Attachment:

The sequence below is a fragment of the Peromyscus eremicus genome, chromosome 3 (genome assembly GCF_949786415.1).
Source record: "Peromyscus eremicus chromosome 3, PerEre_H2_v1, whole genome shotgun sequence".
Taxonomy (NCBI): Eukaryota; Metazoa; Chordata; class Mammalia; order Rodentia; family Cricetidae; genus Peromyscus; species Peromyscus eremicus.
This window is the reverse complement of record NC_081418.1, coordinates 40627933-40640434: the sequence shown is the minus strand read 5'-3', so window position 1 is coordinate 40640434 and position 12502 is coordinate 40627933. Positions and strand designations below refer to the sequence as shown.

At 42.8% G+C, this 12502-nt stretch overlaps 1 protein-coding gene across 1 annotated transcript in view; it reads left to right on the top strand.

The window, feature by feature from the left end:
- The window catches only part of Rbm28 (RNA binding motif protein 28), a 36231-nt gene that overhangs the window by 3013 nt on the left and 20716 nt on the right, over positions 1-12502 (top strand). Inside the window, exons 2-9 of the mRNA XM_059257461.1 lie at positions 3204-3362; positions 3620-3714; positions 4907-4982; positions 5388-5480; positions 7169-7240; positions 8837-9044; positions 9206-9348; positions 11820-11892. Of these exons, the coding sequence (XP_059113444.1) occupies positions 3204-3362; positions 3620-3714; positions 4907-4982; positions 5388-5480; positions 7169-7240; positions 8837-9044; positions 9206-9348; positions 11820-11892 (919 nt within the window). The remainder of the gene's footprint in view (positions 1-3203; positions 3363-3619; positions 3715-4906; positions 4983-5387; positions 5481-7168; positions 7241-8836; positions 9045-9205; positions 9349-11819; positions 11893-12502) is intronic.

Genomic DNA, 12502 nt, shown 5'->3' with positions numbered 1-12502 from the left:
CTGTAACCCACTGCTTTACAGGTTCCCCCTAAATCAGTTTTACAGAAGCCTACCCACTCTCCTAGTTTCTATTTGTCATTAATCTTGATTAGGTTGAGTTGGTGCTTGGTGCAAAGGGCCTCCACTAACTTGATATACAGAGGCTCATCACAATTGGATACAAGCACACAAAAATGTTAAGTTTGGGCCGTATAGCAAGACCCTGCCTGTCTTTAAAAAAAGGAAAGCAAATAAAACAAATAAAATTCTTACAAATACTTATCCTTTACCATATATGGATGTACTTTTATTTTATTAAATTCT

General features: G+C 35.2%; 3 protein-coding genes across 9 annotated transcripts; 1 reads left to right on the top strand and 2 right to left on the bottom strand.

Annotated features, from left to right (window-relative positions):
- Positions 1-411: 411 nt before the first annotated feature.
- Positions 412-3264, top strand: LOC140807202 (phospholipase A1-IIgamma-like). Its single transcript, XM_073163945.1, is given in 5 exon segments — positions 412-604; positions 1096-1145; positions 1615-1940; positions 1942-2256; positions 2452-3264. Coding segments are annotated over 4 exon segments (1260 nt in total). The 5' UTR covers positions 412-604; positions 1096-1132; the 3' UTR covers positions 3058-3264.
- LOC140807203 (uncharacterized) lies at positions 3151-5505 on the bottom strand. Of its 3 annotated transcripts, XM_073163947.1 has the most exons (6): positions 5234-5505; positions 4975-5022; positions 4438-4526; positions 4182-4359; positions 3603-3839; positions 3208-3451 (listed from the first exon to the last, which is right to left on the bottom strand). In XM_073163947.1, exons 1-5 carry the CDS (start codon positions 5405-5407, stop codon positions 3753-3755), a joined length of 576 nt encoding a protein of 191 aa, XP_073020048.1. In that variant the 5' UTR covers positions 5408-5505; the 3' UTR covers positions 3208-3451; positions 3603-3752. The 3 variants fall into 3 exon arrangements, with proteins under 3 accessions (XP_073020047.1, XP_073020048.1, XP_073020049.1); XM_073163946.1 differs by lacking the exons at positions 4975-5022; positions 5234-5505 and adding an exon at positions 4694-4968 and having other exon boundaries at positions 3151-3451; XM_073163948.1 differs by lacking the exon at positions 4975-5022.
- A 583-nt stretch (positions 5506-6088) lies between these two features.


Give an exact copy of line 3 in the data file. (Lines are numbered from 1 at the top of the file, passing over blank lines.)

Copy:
Taxonomy (NCBI): Eukaryota; Metazoa; Chordata; class Mammalia; order Rodentia; family Cricetidae; genus Peromyscus; species Peromyscus eremicus.